Keep Asking Questions

This month marks a year that Deven, Tiffany, and I have been asking ourselves, and you, questions about how to be more human in this work of evaluation. The reflections you’ve shared and the conversations we’ve had with our podcast guests have been among the most valuable moments of this last/lost year. The discussion has been rich, the feedback positive, the connections palpable. Yet, I find myself frustrated by the slow pace of change, by our collective willingness to carry on with business as usual. I know that I’m likely languishing, but I was also struck by the comments my good friend Jara shared in response to my voicing this frustration. She said:

“The evaluation you do is limited and limiting.”

It was a moment of truth and clarity, I know in my gut she’s right. As last month’s guest, Dr. Ayesha Boyce, shared – incorporating equity and inclusion (our shared humanity!) into evaluation can be challenging. I hear from so many evaluators who are trying to “do the right thing” by embracing anti-racism, using culturally responsive methods, and beginning to have conversations with clients about power dynamics. What I also hear is frustration at the unwillingness of clients to engage, the problems with incrementalism, and questions about who and what our work is really in service of. 

And it’s from this place of frustration that I know that we aren’t starting in the right place.  Jara regularly reminds me that who we are in the work matters and that any good work begins with relationship; relationship to self, relationship to others, relationship to the work, relationship to the earth. First, I must feel and figure out how to be with myself differently in order to be with others differently. 

So I am asking myself — Am I willing to make the changes needed to move into the right relationship at all of these levels? Am I willing to slow down enough to do so? What am I willing to give up to move into alignment? 

A year into radically reimagining what it means to be my full human self at work, I’m less certain of the answers, but more confident I am asking the right questions.

Leave us a comment below, tweet at us, or drop us an audio message by email for a future podcast.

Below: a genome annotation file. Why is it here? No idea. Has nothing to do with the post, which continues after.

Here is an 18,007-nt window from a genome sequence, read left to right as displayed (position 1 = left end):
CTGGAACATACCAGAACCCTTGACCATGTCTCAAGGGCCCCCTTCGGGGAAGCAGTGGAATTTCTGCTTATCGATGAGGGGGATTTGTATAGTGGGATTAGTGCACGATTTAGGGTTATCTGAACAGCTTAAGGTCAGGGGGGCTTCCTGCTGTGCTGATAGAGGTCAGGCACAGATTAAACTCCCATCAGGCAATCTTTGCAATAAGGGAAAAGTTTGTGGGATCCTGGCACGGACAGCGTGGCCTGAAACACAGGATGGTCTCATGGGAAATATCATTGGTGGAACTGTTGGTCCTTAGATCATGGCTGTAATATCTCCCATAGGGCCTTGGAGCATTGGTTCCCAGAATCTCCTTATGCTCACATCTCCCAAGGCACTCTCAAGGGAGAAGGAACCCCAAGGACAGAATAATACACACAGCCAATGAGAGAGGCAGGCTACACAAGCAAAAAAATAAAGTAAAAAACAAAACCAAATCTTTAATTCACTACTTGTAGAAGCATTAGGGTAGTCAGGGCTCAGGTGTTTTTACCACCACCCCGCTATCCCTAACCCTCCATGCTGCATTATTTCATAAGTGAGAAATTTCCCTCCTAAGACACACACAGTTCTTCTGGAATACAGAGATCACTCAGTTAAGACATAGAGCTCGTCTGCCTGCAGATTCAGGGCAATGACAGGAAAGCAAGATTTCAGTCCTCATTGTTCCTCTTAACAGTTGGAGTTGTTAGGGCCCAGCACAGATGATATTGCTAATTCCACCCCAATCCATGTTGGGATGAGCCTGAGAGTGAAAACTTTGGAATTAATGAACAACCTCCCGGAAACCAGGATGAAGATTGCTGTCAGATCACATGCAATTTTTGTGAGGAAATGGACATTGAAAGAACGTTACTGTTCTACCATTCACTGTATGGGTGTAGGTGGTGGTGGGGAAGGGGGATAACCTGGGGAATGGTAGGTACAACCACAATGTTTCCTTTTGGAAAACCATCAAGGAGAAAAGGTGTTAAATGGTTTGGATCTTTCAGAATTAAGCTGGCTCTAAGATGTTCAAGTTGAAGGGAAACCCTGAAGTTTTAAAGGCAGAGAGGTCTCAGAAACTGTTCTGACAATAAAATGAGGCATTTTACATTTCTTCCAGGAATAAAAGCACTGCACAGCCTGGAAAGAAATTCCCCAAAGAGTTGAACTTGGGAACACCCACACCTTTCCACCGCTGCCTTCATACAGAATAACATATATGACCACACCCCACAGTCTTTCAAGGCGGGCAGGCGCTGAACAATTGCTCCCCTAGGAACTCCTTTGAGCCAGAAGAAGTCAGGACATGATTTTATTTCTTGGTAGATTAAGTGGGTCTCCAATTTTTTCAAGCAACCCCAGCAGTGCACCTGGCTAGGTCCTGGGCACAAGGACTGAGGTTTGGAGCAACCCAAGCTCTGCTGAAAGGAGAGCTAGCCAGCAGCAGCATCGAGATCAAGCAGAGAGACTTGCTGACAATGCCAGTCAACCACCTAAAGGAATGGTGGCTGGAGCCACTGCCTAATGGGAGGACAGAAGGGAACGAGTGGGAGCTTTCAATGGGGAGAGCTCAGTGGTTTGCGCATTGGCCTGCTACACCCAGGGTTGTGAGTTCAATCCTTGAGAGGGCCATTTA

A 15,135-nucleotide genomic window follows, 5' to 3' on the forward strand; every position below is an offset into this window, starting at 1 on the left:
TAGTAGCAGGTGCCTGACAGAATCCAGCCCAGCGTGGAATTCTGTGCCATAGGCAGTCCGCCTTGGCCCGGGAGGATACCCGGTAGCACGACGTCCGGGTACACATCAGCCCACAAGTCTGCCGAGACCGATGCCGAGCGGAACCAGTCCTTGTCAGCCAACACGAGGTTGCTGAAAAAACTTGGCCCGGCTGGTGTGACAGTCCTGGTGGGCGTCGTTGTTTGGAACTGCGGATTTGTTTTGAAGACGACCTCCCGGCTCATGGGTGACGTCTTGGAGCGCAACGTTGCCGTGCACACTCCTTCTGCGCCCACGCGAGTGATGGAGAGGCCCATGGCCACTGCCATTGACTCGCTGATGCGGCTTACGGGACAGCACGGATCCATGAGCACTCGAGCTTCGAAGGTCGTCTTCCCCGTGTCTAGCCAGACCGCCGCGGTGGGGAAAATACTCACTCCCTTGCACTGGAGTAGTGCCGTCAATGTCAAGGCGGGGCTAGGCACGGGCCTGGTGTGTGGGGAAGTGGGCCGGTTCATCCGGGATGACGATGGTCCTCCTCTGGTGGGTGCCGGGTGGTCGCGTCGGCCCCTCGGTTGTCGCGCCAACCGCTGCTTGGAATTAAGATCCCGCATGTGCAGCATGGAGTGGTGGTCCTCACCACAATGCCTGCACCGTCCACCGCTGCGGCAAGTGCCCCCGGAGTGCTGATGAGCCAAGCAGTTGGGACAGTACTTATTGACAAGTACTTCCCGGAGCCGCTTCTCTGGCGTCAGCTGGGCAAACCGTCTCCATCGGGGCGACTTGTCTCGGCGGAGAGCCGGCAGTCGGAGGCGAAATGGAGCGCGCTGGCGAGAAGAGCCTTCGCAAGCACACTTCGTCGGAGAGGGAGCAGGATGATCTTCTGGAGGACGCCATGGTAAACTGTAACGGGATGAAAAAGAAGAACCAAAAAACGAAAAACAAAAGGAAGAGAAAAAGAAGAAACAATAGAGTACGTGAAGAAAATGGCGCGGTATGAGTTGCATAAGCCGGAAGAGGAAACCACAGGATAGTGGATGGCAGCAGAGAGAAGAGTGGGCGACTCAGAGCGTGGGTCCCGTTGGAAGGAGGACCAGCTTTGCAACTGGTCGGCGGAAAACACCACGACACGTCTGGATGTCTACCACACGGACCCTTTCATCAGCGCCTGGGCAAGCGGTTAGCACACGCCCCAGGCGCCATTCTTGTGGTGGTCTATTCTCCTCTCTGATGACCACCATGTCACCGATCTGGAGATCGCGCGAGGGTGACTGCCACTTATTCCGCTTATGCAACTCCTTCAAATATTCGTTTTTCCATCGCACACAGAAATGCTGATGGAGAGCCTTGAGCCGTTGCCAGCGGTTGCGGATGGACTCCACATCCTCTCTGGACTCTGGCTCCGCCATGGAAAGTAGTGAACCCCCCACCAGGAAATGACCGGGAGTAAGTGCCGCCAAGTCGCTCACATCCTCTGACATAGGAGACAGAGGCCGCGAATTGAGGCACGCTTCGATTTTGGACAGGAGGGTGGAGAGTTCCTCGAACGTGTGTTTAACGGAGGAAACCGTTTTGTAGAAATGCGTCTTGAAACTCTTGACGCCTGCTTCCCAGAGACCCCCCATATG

3 thoughts on “Keep Asking Questions

  1. I think that one big thing I have learned recently as I do deep delves into evaluation research is that there is pressure to start at step eight on a ten-step process. Things before that are filled with assumptions and sometimes derision, although most commonly ignorance of things that seem to be concrete realities but are instead nebulous and undefined foundations that are much weaker than we often recognize. I think to ask better questions, we need to fundamentally ask about our foundations – investigate our shared definitions, or lack thereof (as is seemingly often the case). We need more awareness of both of the processes that have been followed before us, and how there might be status quo pressure to simply follow these with little to no critical thinking involved in the whys and hows of the steps involved in the processes themselves. Humanizing our work involves recognizing when we practice confidence without any real confidence, or recognizing where we think we have definitions but instead have burgeoning assumptions.

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  2. Libby, your post for this month leaves me with some pondering questions. Here are some:

    What would I need to change about my everyday actions and behaviors in order to truly be in alignment with my values? Is it a sliding and constantly changing scale? What is society’s role in “limiting” my values-alignment?

    What am I in control of? What could I be more in control of? What matters the most? What action steps can I take to prioritize those things?

    How can I act such that society might be more in alignment with my values? Does that even make sense?

    What values are universal? What is my business? What is “our business”?

    Who am I? What is “this work”?

    “Have you ever sat very quietly with closed eyes and watched the movement of your own thinking? Have you watched your mind working — or rather, has your mind watched itself in operation, just to see what your thoughts are, what your feelings are, how you look at the trees, at the flowers, at the birds, at people, how you respond to a suggestion or react to a new idea? Have you ever done this? If you have not, you are missing a great deal. To know how one’s mind works is a basic purpose of education.

    If you don’t know how your mind reacts, if your mind is not aware of its own activities, you will never find out what society is. You may read books on sociology, study social sciences, but if you don’t know how your own mind works you cannot actually understand what society is, because your mind is part of society; it is society. Your reactions, your beliefs, your going to the temple, the clothes you wear, the things you do and don’t do and what you think — society is made up of all this, it is the replica of what is going on in your own mind. So your mind is not apart from society, it is not distinct from your culture, from your religion, from your various class divisions, from the ambitions and conflicts of many. All this is society, and you are part of it. There is no ‘you’ separate from society.” — Jiddu Krishnamurti, 1964, pp. 83-84

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    1. Love that quote – the meta reflection is so useful on several levels and is particularly useful in any context that involves thinking through assumptions, common definitions, and analysis of self within environment and culture – at least that’s been my experience.

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